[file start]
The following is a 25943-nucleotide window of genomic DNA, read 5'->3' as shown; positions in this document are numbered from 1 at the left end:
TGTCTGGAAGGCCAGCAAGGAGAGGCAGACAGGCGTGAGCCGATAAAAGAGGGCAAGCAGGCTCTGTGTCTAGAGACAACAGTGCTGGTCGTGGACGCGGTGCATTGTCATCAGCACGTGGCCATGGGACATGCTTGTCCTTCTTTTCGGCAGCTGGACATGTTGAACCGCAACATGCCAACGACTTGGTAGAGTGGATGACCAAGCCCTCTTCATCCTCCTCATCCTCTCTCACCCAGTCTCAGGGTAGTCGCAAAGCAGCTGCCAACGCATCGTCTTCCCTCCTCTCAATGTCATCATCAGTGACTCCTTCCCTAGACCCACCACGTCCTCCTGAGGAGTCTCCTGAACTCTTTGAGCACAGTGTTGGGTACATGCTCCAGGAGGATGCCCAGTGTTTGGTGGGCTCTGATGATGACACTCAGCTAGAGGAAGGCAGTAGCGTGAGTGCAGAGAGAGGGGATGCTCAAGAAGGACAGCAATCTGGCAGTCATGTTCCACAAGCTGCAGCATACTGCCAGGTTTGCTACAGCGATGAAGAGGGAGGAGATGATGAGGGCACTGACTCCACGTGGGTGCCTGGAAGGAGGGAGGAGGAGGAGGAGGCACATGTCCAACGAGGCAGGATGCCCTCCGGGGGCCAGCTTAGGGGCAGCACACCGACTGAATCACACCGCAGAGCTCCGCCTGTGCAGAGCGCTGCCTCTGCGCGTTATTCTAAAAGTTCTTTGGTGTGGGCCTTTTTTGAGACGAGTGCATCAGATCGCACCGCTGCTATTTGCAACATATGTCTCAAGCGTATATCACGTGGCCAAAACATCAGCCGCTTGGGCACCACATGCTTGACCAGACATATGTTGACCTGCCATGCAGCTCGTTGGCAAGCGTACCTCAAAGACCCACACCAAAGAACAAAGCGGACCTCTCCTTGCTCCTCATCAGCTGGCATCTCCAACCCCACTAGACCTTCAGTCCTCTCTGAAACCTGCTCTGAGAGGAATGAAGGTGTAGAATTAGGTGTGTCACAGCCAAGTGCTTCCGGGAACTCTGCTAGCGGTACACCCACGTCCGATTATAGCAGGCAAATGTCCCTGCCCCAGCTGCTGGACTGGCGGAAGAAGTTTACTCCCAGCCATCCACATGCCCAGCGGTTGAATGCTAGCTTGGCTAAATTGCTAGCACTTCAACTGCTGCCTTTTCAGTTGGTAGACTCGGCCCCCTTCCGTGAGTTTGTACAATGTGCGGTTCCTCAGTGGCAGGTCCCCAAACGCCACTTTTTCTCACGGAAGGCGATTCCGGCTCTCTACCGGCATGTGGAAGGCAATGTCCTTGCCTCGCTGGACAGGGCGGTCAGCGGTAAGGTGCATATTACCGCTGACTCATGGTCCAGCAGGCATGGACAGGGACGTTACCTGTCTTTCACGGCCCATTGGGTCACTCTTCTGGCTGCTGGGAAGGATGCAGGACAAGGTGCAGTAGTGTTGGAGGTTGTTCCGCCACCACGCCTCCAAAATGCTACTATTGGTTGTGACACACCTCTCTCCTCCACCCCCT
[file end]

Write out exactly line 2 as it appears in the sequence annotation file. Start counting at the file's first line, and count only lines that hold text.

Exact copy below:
TGTCTGGAAGGCCAGCAAGGAGAGGCAGACAGGCGTGAGCCGATAAAAGAGGGCAAGCAGGCTCTGTGTCTAGAGACAACAGTGCTGGTCGTGGACGCGGTGCATTGTCATCAGCACGTGGCCATGGGACATGCTTGTCCTTCTTTTCGGCAGCTGGACATGTTGAACCGCAACATGCCAACGACTTGGTAGAGTGGATGACCAAGCCCTCTTCATCCTCCTCATCCTCTCTCACCCAGTCTCAGGGTAGTCGCAAAGCAGCTGCCAACGCATCGTCTTCCCTCCTCTCAATGTCATCATCAGTGACTCCTTCCCTAGACCCACCACGTCCTCCTGAGGAGTCTCCTGAACTCTTTGAGCACAGTGTTGGGTACATGCTCCAGGAGGATGCCCAGTGTTTGGTGGGCTCTGATGATGACACTCAGCTAGAGGAAGGCAGTAGCGTGAGTGCAGAGAGAGGGGATGCTCAAGAAGGACAGCAATCTGGCAGTCATGTTCCACAAGCTGCAGCATACTGCCAGGTTTGCTACAGCGATGAAGAGGGAGGAGATGATGAGGGCACTGACTCCACGTGGGTGCCTGGAAGGAGGGAGGAGGAGGAGGAGGCACATGTCCAACGAGGCAGGATGCCCTCCGGGGGCCAGCTTAGGGGCAGCACACCGACTGAATCACACCGCAGAGCTCCGCCTGTGCAGAGCGCTGCCTCTGCGCGTTATTCTAAAAGTTCTTTGGTGTGGGCCTTTTTTGAGACGAGTGCATCAGATCGCACCGCTGCTATTTGCAACATATGTCTCAAGCGTATATCACGTGGCCAAAACATCAGCCGCTTGGGCACCACATGCTTGACCAGACATATGTTGACCTGCCATGCAGCTCGTTGGCAAGCGTACCTCAAAGACCCACACCAAAGAACAAAGCGGACCTCTCCTTGCTCCTCATCAGCTGGCATCTCCAACCCCACTAGACCTTCAGTCCTCTCTGAAACCTGCTCTGAGAGGAATGAAGGTGTAGAATTAGGTGTGTCACAGCCAAGTGCTTCCGGGAACTCTGCTAGCGGTACACCCACGTCCGATTATAGCAGGCAAATGTCCCTGCCCCAGCTGCTGGACTGGCGGAAGAAGTTTACTCCCAGCCATCCACATGCCCAGCGGTTGAATGCTAGCTTGGCTAAATTGCTAGCACTTCAACTGCTGCCTTTTCAGTTGGTAGACTCGGCCCCCTTCCGTGAGTTTGTACAATGTGCGGTTCCTCAGTGGCAGGTCCCCAAACGCCACTTTTTCTCACGGAAGGCGATTCCGGCTCTCTACCGGCATGTGGAAGGCAATGTCCTTGCCTCGCTGGACAGGGCGGTCAGCGGTAAGGTGCATATTACCGCTGACTCATGGTCCAGCAGGCATGGACAGGGACGTTACCTGTCTTTCACGGCCCATTGGGTCACTCTTCTGGCTGCTGGGAAGGATGCAGGACAAGGTGCAGTAGTGTTGGAGGTTGTTCCGCCACCACGCCTCCAAAATGCTACTATTGGTTGTGACACACCTCTCTCCTCCACCCCCT